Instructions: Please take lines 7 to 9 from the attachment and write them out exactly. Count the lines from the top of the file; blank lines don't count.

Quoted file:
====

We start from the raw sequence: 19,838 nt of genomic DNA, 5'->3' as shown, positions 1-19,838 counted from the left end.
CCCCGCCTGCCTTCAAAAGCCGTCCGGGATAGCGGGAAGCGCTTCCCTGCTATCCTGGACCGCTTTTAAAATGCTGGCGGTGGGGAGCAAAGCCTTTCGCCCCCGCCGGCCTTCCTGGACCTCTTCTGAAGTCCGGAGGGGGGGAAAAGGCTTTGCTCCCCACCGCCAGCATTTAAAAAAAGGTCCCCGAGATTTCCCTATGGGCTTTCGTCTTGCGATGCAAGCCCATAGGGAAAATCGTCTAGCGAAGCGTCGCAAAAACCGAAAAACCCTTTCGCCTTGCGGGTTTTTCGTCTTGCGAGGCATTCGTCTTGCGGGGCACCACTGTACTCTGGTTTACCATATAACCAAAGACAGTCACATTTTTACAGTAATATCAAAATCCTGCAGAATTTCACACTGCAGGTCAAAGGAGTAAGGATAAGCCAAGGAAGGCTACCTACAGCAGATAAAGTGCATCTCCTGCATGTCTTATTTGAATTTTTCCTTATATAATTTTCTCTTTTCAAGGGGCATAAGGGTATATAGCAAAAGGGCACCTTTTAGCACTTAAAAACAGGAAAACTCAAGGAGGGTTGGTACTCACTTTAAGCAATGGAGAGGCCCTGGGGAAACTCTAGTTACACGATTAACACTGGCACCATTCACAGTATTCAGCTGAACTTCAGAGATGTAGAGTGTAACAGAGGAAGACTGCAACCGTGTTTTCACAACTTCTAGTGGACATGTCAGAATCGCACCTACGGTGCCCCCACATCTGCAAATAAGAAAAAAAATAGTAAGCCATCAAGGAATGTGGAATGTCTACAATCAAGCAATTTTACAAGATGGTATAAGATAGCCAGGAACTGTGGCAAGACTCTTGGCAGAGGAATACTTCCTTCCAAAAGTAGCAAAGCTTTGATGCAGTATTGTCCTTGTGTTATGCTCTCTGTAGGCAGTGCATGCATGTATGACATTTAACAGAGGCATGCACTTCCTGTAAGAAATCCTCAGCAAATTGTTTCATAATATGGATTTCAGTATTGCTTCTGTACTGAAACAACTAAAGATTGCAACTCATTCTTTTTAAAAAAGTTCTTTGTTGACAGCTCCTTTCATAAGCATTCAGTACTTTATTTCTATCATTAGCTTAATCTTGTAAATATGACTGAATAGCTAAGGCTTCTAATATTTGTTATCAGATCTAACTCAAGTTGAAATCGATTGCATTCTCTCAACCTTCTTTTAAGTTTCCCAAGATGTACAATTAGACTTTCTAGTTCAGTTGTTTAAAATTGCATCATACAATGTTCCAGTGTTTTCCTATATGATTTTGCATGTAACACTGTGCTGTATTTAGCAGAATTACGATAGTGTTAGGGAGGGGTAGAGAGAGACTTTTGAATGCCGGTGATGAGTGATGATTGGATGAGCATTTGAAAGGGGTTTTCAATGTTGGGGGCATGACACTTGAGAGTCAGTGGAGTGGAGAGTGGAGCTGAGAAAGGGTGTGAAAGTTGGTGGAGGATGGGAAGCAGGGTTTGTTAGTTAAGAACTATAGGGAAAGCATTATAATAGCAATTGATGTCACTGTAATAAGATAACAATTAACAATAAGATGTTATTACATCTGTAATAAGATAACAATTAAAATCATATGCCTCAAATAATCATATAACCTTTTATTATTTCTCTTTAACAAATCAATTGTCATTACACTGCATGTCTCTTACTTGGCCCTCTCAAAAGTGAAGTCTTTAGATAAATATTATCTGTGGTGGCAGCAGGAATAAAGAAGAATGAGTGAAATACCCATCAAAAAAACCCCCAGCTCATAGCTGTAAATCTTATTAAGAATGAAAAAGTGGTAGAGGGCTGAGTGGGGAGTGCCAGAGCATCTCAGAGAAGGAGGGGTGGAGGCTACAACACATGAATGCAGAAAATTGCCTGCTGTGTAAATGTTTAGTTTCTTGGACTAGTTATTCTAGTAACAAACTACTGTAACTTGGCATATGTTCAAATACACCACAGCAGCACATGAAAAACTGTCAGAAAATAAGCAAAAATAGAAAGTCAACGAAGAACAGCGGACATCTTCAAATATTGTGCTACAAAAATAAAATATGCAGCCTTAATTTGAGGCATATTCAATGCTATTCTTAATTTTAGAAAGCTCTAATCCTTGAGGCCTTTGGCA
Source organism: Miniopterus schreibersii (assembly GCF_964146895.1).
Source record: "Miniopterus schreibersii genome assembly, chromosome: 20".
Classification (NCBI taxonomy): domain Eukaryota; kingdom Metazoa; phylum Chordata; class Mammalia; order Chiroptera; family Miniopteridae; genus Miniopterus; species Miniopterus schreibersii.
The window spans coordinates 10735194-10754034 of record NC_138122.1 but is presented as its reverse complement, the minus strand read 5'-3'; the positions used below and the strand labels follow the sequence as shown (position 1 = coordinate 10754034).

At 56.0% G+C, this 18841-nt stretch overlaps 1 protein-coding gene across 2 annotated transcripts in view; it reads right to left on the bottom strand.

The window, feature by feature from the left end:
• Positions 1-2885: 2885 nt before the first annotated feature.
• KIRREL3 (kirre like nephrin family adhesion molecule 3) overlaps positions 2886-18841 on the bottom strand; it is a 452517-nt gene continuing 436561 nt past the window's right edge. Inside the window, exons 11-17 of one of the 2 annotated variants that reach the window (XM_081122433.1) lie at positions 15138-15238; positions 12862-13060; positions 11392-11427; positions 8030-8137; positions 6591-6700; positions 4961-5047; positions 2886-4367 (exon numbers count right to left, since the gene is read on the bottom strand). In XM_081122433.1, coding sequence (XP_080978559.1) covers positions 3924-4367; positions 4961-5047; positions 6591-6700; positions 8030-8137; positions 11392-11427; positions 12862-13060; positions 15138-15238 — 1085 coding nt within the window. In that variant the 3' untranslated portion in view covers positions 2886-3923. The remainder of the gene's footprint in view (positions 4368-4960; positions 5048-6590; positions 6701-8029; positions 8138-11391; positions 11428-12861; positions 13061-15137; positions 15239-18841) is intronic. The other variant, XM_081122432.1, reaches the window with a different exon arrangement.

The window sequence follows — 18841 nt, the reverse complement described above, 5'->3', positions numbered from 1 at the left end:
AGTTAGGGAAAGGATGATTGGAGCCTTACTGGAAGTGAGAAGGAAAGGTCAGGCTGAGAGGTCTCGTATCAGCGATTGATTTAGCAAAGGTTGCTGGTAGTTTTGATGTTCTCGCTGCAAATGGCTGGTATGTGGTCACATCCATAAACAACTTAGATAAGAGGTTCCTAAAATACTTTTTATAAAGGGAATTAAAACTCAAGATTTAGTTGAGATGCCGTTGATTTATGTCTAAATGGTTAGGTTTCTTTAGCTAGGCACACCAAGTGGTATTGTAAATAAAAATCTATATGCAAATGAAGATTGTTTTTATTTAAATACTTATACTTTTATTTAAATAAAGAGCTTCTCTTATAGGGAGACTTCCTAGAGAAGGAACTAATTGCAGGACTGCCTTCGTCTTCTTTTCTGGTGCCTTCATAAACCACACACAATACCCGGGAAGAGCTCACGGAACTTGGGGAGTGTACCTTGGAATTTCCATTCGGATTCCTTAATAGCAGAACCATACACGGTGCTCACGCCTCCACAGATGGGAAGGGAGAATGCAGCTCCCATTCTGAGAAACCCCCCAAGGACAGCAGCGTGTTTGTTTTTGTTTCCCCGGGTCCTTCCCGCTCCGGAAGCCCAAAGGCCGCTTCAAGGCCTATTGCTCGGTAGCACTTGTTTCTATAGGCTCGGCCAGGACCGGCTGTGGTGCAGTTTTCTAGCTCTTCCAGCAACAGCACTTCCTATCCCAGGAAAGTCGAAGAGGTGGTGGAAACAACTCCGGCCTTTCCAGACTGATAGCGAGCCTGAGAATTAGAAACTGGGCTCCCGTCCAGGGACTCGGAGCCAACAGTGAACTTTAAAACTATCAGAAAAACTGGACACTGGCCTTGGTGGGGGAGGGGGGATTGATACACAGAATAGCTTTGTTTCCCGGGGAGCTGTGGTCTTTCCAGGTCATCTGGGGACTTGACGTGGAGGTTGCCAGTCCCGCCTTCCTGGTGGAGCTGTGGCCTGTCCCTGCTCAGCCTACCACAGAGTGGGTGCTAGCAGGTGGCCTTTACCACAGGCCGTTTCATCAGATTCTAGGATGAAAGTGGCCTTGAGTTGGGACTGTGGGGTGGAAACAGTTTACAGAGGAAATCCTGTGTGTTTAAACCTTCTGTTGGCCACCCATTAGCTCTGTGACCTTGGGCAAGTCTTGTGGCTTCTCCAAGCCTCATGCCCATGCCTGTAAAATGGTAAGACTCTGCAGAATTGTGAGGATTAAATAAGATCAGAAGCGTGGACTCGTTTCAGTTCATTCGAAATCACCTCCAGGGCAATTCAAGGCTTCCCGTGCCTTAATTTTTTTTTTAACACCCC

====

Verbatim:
At 56.0% G+C, this 18841-nt stretch overlaps 1 protein-coding gene across 2 annotated transcripts in view; it reads right to left on the bottom strand.

The window, feature by feature from the left end:
• Positions 1-2885: 2885 nt before the first annotated feature.